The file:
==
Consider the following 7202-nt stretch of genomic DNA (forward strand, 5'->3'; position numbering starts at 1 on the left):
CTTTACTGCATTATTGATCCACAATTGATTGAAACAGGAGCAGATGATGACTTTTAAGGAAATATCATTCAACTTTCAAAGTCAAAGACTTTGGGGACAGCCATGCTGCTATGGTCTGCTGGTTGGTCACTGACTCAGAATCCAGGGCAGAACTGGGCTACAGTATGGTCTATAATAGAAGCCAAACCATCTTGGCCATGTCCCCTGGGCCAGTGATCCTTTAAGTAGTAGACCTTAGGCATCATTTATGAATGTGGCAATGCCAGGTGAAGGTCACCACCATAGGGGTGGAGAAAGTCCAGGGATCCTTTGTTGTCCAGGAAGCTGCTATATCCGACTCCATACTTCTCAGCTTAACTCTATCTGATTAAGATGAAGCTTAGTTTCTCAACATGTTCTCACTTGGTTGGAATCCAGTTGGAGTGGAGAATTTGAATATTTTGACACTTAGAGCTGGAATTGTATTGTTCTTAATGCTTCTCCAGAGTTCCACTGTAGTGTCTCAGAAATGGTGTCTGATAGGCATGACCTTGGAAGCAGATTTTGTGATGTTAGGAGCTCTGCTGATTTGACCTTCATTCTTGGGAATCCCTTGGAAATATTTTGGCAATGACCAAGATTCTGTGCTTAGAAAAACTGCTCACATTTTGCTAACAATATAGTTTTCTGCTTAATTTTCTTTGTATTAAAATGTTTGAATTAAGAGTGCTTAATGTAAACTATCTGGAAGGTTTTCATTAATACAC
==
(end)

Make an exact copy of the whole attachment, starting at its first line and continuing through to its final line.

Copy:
Consider the following 7202-nt stretch of genomic DNA (forward strand, 5'->3'; position numbering starts at 1 on the left):
CTTTACTGCATTATTGATCCACAATTGATTGAAACAGGAGCAGATGATGACTTTTAAGGAAATATCATTCAACTTTCAAAGTCAAAGACTTTGGGGACAGCCATGCTGCTATGGTCTGCTGGTTGGTCACTGACTCAGAATCCAGGGCAGAACTGGGCTACAGTATGGTCTATAATAGAAGCCAAACCATCTTGGCCATGTCCCCTGGGCCAGTGATCCTTTAAGTAGTAGACCTTAGGCATCATTTATGAATGTGGCAATGCCAGGTGAAGGTCACCACCATAGGGGTGGAGAAAGTCCAGGGATCCTTTGTTGTCCAGGAAGCTGCTATATCCGACTCCATACTTCTCAGCTTAACTCTATCTGATTAAGATGAAGCTTAGTTTCTCAACATGTTCTCACTTGGTTGGAATCCAGTTGGAGTGGAGAATTTGAATATTTTGACACTTAGAGCTGGAATTGTATTGTTCTTAATGCTTCTCCAGAGTTCCACTGTAGTGTCTCAGAAATGGTGTCTGATAGGCATGACCTTGGAAGCAGATTTTGTGATGTTAGGAGCTCTGCTGATTTGACCTTCATTCTTGGGAATCCCTTGGAAATATTTTGGCAATGACCAAGATTCTGTGCTTAGAAAAACTGCTCACATTTTGCTAACAATATAGTTTTCTGCTTAATTTTCTTTGTATTAAAATGTTTGAATTAAGAGTGCTTAATGTAAACTATCTGGAAGGTTTTCATTAATACAC